Undoubtedly, COVID-19 has rocked the economy. But the crisis has disrupted more than global markets; it has changed peoples’ lives, needs, priorities and spending behaviors.
In harsh economic conditions, consumers become more discerning with where and how they spend their money—for businesses, this creates a new set of challenges.
Customer-centricity is a term that has been used since the 1960s, but it has never been more relevant than in today’s business landscape. In such extreme environments, customers want more than the best offering or the lowest price; they seek dependability, confidence and trust in the brands they choose to do business with.
Customers want more than the best offering or the lowest price; they seek dependability, confidence and trust in the brands they choose to do business with
So how are businesses expected to predict or adjust to evolving customer expectations? It begins with understanding how your company operates and what you need to change to keep your loyal customer base as close as possible.
Here are three ways businesses can adapt to changing customer relationships, in light of COVID-19.
If growing your customer base is a priority for your business right now, take a moment to reflect on the long-term cost of that growth, both reputation-wise and financially, to determine whether it is a sustainable pathway.
Few businesses have been left untouched, if not unscathed, by COVID-19. Consequently, many companies have been forced to refocus their priorities, resources and goals to survive the crisis. If your business has not considered the immediate or future economic impact of the pandemic and how it could affect your organization, you need to start doing so now.
Part of evaluating this impact is looking at factors you can control, or at the very least maintain, to ensure you keep as close to ‘business as usual’ as possible. A central element of your survival strategy is maintaining your existing customer base.
Focusing on customer acquisition to the detriment of your existing ones can create a funnel effect, whereby a stream of new business comes in, while just as many customers go elsewhere. This can force companies into a spiral of deeper and deeper discounts to attract new consumers to their pool, which eventually runs dry along with their revenue streams.
Research by Forrester shows that new customers can cost five times more to convert than existing customers, indicating that it is much easier to expand and build-on existing loyalty than it is to tap into new client bases, especially during tough times.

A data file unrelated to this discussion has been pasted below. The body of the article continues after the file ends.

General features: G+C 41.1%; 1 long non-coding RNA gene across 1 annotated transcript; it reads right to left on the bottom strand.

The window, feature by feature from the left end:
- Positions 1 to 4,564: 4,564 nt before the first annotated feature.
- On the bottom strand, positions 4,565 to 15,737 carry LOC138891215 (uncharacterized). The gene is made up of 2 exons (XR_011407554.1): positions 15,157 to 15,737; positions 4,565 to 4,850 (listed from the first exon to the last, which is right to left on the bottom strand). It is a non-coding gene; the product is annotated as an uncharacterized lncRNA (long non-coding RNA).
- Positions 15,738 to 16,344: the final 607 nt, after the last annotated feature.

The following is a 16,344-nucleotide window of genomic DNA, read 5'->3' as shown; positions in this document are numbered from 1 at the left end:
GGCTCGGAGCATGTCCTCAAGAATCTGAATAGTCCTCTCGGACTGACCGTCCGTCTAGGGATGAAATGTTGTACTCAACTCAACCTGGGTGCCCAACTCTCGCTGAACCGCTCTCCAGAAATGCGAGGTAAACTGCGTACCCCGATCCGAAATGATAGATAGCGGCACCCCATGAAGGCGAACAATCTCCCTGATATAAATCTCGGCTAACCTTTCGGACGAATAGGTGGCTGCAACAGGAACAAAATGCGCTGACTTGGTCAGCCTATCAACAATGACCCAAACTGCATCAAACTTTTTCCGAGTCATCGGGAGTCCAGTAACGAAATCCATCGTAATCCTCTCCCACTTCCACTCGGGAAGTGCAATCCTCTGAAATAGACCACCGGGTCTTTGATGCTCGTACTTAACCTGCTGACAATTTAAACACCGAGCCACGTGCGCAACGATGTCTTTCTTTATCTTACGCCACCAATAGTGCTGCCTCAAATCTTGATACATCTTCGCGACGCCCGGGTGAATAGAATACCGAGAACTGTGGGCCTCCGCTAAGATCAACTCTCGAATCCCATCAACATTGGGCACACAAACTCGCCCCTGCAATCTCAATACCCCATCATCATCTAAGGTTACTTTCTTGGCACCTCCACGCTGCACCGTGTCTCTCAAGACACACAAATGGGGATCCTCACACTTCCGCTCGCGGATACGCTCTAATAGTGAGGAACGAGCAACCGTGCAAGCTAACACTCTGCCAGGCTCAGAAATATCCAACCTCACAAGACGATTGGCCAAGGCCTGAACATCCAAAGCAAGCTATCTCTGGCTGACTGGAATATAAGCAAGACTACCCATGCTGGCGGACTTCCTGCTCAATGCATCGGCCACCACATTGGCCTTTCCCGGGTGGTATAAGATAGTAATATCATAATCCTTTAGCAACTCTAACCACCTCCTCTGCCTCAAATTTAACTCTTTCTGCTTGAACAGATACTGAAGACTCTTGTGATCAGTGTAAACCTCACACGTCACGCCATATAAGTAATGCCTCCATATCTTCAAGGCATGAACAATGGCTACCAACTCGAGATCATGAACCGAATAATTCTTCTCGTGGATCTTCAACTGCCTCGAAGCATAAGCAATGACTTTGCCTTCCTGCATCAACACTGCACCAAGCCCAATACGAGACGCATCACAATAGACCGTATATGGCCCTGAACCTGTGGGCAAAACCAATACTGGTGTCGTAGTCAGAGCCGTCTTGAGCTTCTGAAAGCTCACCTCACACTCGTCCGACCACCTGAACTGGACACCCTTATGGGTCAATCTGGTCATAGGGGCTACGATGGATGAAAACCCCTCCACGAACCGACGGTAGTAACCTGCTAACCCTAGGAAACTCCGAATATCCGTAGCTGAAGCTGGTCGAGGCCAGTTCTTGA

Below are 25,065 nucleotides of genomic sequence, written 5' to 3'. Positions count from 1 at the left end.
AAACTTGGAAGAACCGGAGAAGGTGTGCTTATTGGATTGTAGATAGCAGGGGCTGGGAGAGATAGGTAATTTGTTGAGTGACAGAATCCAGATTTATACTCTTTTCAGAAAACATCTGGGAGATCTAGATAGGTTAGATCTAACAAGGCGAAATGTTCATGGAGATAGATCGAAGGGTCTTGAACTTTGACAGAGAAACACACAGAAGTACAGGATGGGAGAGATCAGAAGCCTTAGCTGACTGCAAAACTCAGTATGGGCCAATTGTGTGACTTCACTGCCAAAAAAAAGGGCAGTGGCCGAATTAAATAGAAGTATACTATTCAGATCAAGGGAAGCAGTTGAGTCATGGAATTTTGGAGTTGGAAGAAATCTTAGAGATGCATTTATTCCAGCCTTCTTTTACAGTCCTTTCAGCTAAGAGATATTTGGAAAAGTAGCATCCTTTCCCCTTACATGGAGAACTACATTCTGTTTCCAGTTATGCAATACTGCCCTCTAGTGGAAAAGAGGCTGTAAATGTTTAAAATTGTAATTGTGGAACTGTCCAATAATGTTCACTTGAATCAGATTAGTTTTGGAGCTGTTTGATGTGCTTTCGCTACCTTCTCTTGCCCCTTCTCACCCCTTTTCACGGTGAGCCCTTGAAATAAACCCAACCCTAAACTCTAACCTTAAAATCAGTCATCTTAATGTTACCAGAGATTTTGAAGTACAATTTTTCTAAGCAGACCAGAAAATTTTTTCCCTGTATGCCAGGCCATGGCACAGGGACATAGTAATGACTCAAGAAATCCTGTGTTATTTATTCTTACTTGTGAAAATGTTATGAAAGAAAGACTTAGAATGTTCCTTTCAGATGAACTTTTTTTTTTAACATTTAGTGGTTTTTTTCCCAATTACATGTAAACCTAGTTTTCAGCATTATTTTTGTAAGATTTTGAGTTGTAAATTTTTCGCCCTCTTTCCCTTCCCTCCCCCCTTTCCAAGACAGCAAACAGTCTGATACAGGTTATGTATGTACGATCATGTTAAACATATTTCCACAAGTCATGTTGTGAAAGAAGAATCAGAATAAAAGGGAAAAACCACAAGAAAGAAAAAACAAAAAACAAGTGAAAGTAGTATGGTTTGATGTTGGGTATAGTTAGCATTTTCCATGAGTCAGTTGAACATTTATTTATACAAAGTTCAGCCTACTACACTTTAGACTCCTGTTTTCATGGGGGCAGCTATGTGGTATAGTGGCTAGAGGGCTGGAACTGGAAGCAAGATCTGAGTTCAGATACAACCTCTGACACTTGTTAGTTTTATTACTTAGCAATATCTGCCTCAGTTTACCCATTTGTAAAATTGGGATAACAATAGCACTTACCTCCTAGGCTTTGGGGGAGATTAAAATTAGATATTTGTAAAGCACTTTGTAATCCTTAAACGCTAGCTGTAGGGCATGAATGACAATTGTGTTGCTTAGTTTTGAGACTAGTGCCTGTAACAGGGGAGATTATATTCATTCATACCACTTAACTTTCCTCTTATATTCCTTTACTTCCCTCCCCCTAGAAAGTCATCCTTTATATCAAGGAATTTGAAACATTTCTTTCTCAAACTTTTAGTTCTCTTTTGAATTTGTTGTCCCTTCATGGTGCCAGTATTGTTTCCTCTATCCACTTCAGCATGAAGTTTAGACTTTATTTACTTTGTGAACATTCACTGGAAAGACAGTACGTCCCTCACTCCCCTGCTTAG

Historically, a continuous improvement mindset revolved around things such as standardized costs, stable operations and meeting compliance expectations. While these are all critical elements of running a business, somewhere along the way, these companies lost their grip on the bigger picture and realized their product was no longer relevant to the customer.
Operational excellence is important, but carrying out a process 10 per cent better than the previous year does not matter if you miss the mark with your customer base.
More recently, businesses have started tapping into a different mindset that sees the customer experience translated throughout an end-to-end process. For truly customer-centric organizations, every decision and ambition has a customer-focused outcome in mind, be that improved experience or lasting sentiment.
In a post-pandemic era, digital marketing and social communication channels are the name of the game, and when used correctly, can offer more specific insights into your customers’ behaviors.
Consider every digital touchpoint of your customers’ experiences as though they are leaving behind a fingerprint, containing a goldmine of DNA or data that helps you better understand their needs, expectations and concerns.
Keeping your finger on the customers’ pulse means you are on the front foot when it comes to evolving patterns of behaviour. Immediate access to data-driven insights allows you to adapt your processes and keep customers satisfied, even in rapidly changing environments, boosting loyalty and retention rates.
Using these adaptations, businesses can come out of this crisis with the right fundamentals in place—rather than a set of lowest common denominators that damage your brand in the long term.
CCO - CHIEF CUSTOMER OFFICER
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